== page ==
Ferrari’s Sebastian Vettel has won the Monaco Grand Prix having started in second place on the grid and enhancing his lead in the drivers’ championship rankings. Second was Kimi Raikkonen, also in Ferrari, with Daniel Ricciardo for Red Bull in third place.
Pole position is much more important than any other factor at the Monaco Grand Prix, and not to have it is recognised as a major handicap. In addition, the cars themselves were marginally wider in this year’s 75th edition, adding to the near impossibility of overtaking.
The line-up at the start was not how it had been imagined at the end of the Spanish Grand Prix. Lewis Hamilton – the winner in Barcelona – started in 13th place after tire problems in qualifying sessions and from the very start on Sunday was almost ruled out of a podium position.
“That’s pretty much the weekend done,” he said on Saturday. “I will try to get into the Top 10 but it will be a nice Sunday drive, I imagine.”
In his Ferrari it was Kimi Raikkonen who took pole, the first time he’d had the top position in nine years, and from Lap 1, the Finn built up a formidable lead. By Lap 5 he’d built up a 1.5 second lead over Sebastian Vettel, which fell back to just over the second mark before Ferrari teammate Vettel took over at the front of the pack.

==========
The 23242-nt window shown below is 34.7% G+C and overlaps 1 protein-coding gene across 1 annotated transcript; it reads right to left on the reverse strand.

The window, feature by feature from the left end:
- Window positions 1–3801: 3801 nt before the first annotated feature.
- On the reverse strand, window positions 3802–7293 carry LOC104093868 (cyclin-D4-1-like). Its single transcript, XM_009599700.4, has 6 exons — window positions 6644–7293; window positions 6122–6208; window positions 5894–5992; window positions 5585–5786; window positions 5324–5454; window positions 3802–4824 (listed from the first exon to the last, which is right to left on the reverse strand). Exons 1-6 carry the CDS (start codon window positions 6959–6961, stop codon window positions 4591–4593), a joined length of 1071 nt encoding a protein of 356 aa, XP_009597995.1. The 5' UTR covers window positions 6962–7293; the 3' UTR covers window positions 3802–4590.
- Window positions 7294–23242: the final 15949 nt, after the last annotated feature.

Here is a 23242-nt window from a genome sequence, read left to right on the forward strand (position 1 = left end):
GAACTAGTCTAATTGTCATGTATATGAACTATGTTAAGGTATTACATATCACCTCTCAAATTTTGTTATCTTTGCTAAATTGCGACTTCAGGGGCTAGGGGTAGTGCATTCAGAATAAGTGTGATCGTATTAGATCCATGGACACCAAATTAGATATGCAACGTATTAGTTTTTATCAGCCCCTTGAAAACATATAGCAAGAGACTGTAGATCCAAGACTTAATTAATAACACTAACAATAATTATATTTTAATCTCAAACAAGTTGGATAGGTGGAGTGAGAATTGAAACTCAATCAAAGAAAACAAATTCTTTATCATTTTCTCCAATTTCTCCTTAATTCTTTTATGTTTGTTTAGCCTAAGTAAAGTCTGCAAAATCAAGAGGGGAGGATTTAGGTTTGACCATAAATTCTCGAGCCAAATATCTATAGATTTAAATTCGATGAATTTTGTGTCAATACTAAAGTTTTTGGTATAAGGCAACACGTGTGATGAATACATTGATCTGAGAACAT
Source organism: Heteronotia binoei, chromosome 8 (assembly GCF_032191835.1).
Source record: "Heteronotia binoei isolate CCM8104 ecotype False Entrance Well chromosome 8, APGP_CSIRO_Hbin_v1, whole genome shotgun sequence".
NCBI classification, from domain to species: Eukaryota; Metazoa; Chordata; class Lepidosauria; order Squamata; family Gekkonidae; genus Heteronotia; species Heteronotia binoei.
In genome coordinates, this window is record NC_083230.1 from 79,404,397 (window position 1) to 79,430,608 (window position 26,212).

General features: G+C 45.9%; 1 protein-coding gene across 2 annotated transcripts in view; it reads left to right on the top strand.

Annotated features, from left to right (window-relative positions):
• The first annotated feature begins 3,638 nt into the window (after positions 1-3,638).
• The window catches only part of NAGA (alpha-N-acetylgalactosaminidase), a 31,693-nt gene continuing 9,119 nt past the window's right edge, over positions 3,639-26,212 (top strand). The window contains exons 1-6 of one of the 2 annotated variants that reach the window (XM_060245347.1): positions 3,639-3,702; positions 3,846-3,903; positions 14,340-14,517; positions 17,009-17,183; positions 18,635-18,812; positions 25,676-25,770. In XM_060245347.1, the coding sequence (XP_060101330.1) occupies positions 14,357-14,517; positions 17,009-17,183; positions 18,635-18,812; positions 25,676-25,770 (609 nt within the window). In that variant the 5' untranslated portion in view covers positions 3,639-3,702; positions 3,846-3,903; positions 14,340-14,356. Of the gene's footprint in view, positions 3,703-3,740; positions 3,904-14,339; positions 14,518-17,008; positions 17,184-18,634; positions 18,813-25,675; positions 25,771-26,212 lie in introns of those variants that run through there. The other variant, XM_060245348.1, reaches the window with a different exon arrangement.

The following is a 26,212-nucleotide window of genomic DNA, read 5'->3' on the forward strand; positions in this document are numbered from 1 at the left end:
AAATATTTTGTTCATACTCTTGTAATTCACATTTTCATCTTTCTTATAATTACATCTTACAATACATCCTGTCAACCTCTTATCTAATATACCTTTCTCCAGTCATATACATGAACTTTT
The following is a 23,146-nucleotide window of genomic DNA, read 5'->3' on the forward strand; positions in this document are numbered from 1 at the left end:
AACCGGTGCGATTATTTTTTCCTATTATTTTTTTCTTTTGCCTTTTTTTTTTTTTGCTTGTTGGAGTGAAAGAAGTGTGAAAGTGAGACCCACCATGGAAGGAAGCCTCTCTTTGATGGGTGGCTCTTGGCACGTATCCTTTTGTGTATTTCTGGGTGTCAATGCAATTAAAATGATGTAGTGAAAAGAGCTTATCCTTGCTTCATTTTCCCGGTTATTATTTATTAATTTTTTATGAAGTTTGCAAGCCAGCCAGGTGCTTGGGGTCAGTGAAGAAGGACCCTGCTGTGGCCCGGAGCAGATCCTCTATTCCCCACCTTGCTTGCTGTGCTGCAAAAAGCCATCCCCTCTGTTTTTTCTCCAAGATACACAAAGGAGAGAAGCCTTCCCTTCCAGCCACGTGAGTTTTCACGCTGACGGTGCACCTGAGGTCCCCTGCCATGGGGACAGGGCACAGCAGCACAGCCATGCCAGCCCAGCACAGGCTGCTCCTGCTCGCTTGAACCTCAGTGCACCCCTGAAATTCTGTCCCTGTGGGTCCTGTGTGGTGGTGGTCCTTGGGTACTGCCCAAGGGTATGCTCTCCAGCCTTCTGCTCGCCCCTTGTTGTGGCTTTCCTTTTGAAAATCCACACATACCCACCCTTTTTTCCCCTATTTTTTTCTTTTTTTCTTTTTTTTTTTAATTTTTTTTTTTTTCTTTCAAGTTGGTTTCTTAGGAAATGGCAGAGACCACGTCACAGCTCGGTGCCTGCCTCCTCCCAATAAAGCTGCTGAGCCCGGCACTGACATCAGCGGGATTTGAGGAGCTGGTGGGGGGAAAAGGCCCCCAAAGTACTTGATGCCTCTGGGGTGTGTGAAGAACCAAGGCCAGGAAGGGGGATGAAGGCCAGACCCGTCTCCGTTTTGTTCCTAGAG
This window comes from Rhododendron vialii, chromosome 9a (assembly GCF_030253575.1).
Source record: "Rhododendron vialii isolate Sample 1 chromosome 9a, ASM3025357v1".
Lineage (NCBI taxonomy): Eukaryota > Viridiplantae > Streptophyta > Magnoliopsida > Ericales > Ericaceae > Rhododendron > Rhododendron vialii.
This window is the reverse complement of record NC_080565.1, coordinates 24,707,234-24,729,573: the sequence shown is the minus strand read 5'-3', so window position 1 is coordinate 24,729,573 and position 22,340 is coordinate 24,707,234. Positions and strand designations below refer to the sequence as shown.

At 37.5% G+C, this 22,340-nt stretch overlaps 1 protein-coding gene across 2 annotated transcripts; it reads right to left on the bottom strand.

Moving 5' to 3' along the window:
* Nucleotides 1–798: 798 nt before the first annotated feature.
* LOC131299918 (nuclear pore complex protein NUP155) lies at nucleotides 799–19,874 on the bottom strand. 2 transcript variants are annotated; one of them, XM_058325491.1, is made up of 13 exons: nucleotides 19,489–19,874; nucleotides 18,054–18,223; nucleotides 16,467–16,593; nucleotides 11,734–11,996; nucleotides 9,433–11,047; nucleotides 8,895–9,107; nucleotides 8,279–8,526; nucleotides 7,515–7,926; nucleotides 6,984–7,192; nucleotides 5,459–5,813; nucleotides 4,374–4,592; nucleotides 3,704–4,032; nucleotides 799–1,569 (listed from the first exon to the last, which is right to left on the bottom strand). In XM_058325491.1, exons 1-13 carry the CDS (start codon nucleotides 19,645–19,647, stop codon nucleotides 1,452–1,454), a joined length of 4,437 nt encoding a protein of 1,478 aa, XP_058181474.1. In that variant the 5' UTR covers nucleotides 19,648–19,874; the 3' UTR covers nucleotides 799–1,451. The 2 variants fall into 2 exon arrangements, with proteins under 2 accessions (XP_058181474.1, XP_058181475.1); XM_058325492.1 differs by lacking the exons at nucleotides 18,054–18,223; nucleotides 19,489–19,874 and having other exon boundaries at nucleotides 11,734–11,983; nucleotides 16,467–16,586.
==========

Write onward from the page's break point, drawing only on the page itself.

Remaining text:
Button had an unsatisfactory return to Monaco, starting at the end of the grid and making up only two places, one after Hulkenberg retired and the second after Wehrlein hit the barrier in spectacular fashion at Portier.
More drama was added by Sauber’s Ericsson in the 64th lap, when he lost grip at Saint Devote, possibly on tarmac that was resurfaced on Saturday night. The safety car deployed and after the 66th racing lap the same thing happened at Sainte Devote to Red Bull’s Max Verstappen, bringing the field down to just 15 before the final laps.
It was an exciting Monaco Grand Prix, certainly confounding the critics who regard the race as a 78-lap procession.